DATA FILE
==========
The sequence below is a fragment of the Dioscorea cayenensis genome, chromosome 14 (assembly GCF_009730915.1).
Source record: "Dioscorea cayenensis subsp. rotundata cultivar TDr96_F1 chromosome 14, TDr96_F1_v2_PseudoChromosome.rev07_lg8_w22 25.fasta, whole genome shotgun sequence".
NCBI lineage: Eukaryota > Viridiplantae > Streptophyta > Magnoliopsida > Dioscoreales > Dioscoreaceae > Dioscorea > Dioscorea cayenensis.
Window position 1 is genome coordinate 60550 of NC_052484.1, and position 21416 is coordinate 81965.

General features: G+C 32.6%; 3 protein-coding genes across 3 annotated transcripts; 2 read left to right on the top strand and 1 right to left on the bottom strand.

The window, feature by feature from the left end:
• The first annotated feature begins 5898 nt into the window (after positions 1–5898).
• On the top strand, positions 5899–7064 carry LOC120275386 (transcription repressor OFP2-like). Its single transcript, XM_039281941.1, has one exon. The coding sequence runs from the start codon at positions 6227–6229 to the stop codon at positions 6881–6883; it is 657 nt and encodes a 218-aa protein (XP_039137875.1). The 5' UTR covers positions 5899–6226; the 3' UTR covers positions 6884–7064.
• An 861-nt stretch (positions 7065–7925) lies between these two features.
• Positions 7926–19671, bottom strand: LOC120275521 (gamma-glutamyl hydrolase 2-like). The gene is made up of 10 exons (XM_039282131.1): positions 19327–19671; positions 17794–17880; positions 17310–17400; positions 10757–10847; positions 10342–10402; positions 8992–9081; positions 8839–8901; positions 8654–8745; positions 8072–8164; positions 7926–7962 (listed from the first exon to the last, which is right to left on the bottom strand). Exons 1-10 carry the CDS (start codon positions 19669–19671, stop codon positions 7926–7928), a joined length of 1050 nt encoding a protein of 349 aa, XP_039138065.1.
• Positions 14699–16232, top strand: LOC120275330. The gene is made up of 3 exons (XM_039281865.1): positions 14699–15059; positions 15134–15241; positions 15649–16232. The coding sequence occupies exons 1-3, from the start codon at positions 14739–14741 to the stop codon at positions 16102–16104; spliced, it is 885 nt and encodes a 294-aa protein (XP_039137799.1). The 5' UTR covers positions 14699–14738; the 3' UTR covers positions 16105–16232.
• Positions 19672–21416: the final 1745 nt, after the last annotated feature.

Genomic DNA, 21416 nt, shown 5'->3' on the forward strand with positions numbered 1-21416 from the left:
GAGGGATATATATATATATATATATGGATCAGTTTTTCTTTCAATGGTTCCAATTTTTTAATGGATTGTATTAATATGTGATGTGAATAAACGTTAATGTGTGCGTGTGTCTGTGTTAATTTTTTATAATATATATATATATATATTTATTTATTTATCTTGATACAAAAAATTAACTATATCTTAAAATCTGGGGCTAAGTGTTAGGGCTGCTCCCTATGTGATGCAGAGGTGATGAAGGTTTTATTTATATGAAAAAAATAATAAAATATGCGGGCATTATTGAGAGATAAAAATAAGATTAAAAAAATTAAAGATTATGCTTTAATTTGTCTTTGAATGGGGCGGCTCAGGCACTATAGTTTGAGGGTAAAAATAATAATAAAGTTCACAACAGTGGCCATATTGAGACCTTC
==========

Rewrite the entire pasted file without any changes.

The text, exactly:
The sequence below is a fragment of the Dioscorea cayenensis genome, chromosome 14 (assembly GCF_009730915.1).
Source record: "Dioscorea cayenensis subsp. rotundata cultivar TDr96_F1 chromosome 14, TDr96_F1_v2_PseudoChromosome.rev07_lg8_w22 25.fasta, whole genome shotgun sequence".
NCBI lineage: Eukaryota > Viridiplantae > Streptophyta > Magnoliopsida > Dioscoreales > Dioscoreaceae > Dioscorea > Dioscorea cayenensis.
Window position 1 is genome coordinate 60550 of NC_052484.1, and position 21416 is coordinate 81965.

General features: G+C 32.6%; 3 protein-coding genes across 3 annotated transcripts; 2 read left to right on the top strand and 1 right to left on the bottom strand.

The window, feature by feature from the left end:
• The first annotated feature begins 5898 nt into the window (after positions 1–5898).
• On the top strand, positions 5899–7064 carry LOC120275386 (transcription repressor OFP2-like). Its single transcript, XM_039281941.1, has one exon. The coding sequence runs from the start codon at positions 6227–6229 to the stop codon at positions 6881–6883; it is 657 nt and encodes a 218-aa protein (XP_039137875.1). The 5' UTR covers positions 5899–6226; the 3' UTR covers positions 6884–7064.
• An 861-nt stretch (positions 7065–7925) lies between these two features.
• Positions 7926–19671, bottom strand: LOC120275521 (gamma-glutamyl hydrolase 2-like). The gene is made up of 10 exons (XM_039282131.1): positions 19327–19671; positions 17794–17880; positions 17310–17400; positions 10757–10847; positions 10342–10402; positions 8992–9081; positions 8839–8901; positions 8654–8745; positions 8072–8164; positions 7926–7962 (listed from the first exon to the last, which is right to left on the bottom strand). Exons 1-10 carry the CDS (start codon positions 19669–19671, stop codon positions 7926–7928), a joined length of 1050 nt encoding a protein of 349 aa, XP_039138065.1.
• Positions 14699–16232, top strand: LOC120275330. The gene is made up of 3 exons (XM_039281865.1): positions 14699–15059; positions 15134–15241; positions 15649–16232. The coding sequence occupies exons 1-3, from the start codon at positions 14739–14741 to the stop codon at positions 16102–16104; spliced, it is 885 nt and encodes a 294-aa protein (XP_039137799.1). The 5' UTR covers positions 14699–14738; the 3' UTR covers positions 16105–16232.
• Positions 19672–21416: the final 1745 nt, after the last annotated feature.

Genomic DNA, 21416 nt, shown 5'->3' on the forward strand with positions numbered 1-21416 from the left:
GAGGGATATATATATATATATATATGGATCAGTTTTTCTTTCAATGGTTCCAATTTTTTAATGGATTGTATTAATATGTGATGTGAATAAACGTTAATGTGTGCGTGTGTCTGTGTTAATTTTTTATAATATATATATATATATATTTATTTATTTATCTTGATACAAAAAATTAACTATATCTTAAAATCTGGGGCTAAGTGTTAGGGCTGCTCCCTATGTGATGCAGAGGTGATGAAGGTTTTATTTATATGAAAAAAATAATAAAATATGCGGGCATTATTGAGAGATAAAAATAAGATTAAAAAAATTAAAGATTATGCTTTAATTTGTCTTTGAATGGGGCGGCTCAGGCACTATAGTTTGAGGGTAAAAATAATAATAAAGTTCACAACAGTGGCCATATTGAGACCTTC